Is Your Floor Too Low?

What is your threshold for success or failure? Where you set the bar will likely determine your outcome.

by Pete Ferguson

I have spent much time studying success. In my lifelong quest I have wanted to understand why some people are extremely successful – and why others never really make it “out of the gate” in the race of life.

Pedigree – I have found it is not always in how lucky you are in birth. Many top athletes, business successes and others were not born into a situation pruned for success.

Wealth – Lots of money doesn’t guarantee success. I know many happy wealthy people – and unhappy wealthy people – just as I know many content people of little financial means and many miserably poor. I’ve also seen that giving wealth to those who have not earned it does little to change the long-term success of an individual.

Luck – I do not believe in luck per say. Luck is preparation meeting opportunity. I’ve seen a fortunate set of circumstances wasted on some while capitalized by others. The Great Depression was the worst of luck for many and the opportunity for success for a few.

Attitude – Attitude certainly helps, but on its own it is like a Ferrari in a parking lot. Without forward motion, it is only positive press with little result.

Action is the foundational key to all success. ~ Pablo Picasso

In my search for what causes success, I believe the key for success is all in how an individual establishes and works towards accomplishing goals. It is how the “floor” of failure and ceiling of success are established and measured.

In order to succeed, your desire for success should be greater than your fear of failure. ~ Bill Cosby

Last week we drove through the homeless area of Salt Lake to get to a movie theater. For many of these individuals, the floor of failure is very low. Success is measured by one’s ability to get a hot meal or a warm bed – two things I have not ever had to question much.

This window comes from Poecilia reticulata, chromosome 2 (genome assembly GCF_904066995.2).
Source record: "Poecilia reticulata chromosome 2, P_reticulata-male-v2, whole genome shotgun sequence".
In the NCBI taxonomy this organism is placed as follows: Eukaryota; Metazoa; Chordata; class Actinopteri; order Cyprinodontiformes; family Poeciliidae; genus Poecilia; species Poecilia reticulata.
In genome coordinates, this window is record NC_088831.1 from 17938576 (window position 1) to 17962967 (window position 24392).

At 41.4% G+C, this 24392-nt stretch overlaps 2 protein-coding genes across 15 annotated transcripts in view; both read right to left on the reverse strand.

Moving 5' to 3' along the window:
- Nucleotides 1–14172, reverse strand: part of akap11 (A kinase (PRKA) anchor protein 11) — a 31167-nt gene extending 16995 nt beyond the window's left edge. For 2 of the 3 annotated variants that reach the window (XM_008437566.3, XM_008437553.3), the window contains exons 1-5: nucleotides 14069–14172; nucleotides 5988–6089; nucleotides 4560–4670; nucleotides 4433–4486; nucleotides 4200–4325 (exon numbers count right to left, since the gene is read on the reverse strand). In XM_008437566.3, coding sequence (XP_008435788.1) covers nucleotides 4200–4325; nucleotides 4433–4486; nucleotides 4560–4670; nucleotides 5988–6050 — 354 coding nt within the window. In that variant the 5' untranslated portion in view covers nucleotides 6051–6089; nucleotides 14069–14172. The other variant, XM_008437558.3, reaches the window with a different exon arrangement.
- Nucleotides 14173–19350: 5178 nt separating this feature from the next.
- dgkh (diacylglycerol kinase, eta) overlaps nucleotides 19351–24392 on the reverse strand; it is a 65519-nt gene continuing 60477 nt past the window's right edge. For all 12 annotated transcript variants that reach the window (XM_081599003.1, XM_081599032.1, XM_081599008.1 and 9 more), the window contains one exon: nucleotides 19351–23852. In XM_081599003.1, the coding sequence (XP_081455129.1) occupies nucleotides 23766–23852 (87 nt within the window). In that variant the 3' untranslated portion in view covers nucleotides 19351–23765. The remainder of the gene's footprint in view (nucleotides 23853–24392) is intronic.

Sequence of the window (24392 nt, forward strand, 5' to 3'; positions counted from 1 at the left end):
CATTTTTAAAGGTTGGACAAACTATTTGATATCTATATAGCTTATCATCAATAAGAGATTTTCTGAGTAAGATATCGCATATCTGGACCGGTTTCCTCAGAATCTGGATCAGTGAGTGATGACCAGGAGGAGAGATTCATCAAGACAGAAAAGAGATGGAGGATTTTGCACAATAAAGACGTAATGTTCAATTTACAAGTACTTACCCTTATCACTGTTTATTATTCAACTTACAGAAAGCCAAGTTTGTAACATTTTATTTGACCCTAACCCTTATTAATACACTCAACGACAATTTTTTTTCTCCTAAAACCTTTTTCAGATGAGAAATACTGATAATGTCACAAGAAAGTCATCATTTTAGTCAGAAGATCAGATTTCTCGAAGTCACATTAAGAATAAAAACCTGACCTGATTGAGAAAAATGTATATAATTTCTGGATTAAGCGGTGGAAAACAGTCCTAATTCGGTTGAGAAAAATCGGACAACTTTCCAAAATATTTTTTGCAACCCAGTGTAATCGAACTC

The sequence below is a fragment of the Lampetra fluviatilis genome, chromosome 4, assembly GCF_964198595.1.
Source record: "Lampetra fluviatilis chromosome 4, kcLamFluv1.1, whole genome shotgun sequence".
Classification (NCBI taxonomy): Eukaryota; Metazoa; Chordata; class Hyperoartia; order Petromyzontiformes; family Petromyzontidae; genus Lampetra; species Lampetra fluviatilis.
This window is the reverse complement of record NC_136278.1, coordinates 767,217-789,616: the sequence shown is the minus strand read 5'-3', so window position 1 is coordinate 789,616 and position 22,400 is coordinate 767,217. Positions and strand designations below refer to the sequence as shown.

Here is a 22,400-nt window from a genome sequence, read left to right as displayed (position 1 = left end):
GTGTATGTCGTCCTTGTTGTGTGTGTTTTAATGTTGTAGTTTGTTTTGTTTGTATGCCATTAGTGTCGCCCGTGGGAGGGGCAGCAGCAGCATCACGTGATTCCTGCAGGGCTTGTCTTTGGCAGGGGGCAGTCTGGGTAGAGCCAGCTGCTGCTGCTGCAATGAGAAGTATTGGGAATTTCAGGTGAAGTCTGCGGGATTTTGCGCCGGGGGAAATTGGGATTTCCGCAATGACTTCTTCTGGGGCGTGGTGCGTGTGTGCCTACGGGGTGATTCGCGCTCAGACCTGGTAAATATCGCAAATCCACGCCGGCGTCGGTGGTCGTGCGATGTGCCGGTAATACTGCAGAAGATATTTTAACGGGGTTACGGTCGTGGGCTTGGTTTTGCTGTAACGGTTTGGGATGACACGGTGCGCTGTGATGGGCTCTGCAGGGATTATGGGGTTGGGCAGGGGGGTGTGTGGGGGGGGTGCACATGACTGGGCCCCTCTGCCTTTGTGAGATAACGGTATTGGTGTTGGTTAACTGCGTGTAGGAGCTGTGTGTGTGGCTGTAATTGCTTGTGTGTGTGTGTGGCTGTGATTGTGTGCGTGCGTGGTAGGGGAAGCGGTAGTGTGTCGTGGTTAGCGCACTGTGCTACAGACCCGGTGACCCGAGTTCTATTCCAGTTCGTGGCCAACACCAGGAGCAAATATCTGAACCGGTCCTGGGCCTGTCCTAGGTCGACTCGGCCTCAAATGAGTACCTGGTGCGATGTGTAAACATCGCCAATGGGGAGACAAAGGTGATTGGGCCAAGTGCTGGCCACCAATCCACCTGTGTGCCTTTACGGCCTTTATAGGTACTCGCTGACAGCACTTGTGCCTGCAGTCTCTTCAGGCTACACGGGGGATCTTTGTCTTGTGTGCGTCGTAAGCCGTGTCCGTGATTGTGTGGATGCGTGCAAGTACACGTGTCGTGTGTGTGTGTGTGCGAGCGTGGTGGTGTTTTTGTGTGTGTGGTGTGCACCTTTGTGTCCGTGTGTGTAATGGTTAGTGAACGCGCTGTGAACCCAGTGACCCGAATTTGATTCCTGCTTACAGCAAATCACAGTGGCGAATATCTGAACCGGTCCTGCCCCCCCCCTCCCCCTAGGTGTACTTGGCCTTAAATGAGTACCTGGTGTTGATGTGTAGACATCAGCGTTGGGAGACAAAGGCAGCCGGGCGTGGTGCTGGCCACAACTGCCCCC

On the contrary, I know businesses that describe a product as successful only if it is making over $1 Million USD in profit in a year.

Don’t aim for success if you want it; just do what you love and believe in, and it will come naturally. ~David Frost

trainerIn working with a personal trainer at the gym, I definitely understand a much different meaning of success. I am pushed well beyond what I think my body is capable of delivering. I’ve worked with many trainers, but they all have one thing in common – they know that I am capable of much more than I think I am able to perform.

In working with financial coaches, I’ve realized the floor for success is a paid for house before the age of 60, no debt, and six months of cash on hand while putting money away for the future. Previously I thought success was having stuff you could make the monthly payments for.

In working with a family friend and therapist, I’ve learned all kinds of new measurements to a happy and healthy marriage and family.

The list goes on and on.

As a baby you were praised for being able to first lift up your head, then your ability to get up on all fours, then crawl, walk, run and jump.

Miles, my two-year-old son, gets applause and a treat as he declares “it’s working” when he is able to use the toilet instead of a diaper.

I’m just guessing here, but I doubt you were met with applause or a treat for doing the same in the past week.

I am grateful for 2012 as the year I have better understood what I am capable of and how I can achieve greater success. I’m still working on my blueprint, but I have a much greater sense of where I need to go than I have for many years.

Where is your floor? Where is your ceiling? If you can raise the bar to measure success and failure continually, you will be headed for continued success and excellence. 


One thought on “Is Your Floor Too Low?

  1. Pingback: Why I Fear Success | learnactshare

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